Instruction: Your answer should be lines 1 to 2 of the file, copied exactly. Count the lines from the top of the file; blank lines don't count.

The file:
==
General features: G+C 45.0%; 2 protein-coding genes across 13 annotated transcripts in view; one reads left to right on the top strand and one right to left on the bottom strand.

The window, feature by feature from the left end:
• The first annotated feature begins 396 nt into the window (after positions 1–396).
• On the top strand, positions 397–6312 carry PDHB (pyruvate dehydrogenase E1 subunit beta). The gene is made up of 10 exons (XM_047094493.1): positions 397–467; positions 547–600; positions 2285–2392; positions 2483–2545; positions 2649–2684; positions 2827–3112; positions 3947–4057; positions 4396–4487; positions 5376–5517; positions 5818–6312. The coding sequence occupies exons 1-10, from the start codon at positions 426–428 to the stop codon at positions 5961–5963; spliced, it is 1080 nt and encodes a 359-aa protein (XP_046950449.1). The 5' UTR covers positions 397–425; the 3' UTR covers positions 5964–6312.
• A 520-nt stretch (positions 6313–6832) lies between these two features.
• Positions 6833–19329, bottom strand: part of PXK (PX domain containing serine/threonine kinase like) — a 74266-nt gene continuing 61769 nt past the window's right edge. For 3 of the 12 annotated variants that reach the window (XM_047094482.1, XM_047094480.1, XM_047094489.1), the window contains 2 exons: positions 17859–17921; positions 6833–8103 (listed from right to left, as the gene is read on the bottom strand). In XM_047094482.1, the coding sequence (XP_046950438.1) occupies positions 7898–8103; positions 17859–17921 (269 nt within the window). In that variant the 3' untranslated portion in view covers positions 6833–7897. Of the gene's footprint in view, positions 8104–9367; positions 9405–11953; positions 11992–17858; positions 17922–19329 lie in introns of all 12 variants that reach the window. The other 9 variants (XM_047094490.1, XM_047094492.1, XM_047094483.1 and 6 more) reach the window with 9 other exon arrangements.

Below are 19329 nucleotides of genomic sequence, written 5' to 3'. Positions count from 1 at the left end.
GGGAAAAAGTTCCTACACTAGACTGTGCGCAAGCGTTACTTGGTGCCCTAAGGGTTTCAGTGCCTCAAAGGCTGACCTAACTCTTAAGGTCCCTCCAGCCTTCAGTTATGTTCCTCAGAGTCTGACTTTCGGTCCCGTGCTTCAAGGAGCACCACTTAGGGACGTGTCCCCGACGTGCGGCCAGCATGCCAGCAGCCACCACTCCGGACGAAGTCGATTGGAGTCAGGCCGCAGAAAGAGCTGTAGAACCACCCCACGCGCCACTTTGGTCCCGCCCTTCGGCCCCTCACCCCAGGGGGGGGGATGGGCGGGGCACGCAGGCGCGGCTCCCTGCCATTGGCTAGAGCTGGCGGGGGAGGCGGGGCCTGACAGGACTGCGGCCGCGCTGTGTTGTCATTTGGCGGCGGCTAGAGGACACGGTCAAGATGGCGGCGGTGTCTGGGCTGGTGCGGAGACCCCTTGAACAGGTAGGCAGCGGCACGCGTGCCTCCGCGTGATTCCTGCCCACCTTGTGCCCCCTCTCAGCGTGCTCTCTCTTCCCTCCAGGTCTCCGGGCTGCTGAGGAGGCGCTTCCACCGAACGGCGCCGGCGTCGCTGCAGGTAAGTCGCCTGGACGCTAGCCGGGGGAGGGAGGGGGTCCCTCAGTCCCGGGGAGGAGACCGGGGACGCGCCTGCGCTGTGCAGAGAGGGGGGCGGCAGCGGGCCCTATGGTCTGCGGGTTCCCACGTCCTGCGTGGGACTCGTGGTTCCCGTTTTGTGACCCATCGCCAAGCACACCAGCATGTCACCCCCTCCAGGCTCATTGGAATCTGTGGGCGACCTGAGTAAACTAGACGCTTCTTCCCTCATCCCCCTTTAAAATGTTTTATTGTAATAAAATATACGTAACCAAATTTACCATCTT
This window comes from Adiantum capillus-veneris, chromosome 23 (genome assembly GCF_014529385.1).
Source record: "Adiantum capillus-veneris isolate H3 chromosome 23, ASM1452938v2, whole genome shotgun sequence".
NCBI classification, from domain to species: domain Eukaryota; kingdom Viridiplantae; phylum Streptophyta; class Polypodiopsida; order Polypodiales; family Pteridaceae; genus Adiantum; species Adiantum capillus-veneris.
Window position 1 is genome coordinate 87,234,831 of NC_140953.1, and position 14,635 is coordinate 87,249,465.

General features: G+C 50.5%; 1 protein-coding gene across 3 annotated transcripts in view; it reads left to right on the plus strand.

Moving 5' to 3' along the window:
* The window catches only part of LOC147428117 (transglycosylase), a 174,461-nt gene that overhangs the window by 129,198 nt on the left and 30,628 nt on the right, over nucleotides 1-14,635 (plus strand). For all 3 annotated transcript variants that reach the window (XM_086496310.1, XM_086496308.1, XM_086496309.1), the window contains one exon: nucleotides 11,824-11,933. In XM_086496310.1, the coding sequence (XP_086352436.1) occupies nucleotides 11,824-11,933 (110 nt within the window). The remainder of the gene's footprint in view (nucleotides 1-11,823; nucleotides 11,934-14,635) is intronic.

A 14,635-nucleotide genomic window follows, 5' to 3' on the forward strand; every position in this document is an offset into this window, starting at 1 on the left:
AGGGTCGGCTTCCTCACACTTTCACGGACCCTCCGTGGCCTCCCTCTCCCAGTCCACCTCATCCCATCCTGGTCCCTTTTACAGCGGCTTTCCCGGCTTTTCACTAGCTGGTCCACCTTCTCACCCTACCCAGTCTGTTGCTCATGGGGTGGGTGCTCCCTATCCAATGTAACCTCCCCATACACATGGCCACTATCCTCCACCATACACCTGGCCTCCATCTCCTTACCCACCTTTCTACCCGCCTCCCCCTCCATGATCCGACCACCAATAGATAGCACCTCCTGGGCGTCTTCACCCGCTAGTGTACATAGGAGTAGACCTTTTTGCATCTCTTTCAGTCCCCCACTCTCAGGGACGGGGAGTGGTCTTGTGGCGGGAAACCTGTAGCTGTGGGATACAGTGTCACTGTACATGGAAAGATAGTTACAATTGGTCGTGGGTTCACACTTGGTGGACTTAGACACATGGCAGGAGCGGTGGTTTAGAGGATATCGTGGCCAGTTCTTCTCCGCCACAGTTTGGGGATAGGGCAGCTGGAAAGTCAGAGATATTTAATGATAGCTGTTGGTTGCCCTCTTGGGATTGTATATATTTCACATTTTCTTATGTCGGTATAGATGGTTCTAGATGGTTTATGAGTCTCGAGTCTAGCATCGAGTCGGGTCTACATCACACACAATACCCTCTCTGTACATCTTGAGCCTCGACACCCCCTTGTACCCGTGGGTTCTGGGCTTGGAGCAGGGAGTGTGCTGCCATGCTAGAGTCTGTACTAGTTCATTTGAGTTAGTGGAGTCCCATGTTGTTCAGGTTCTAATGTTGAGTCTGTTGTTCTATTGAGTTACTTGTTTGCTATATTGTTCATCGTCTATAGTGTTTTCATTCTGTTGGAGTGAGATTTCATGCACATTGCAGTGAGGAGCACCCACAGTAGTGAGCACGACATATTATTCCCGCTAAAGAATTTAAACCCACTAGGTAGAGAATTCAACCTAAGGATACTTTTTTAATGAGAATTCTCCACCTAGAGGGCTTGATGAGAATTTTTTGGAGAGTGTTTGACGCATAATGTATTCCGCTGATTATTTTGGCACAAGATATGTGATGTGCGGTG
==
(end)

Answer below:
General features: G+C 45.0%; 2 protein-coding genes across 13 annotated transcripts in view; one reads left to right on the top strand and one right to left on the bottom strand.

The window, feature by feature from the left end: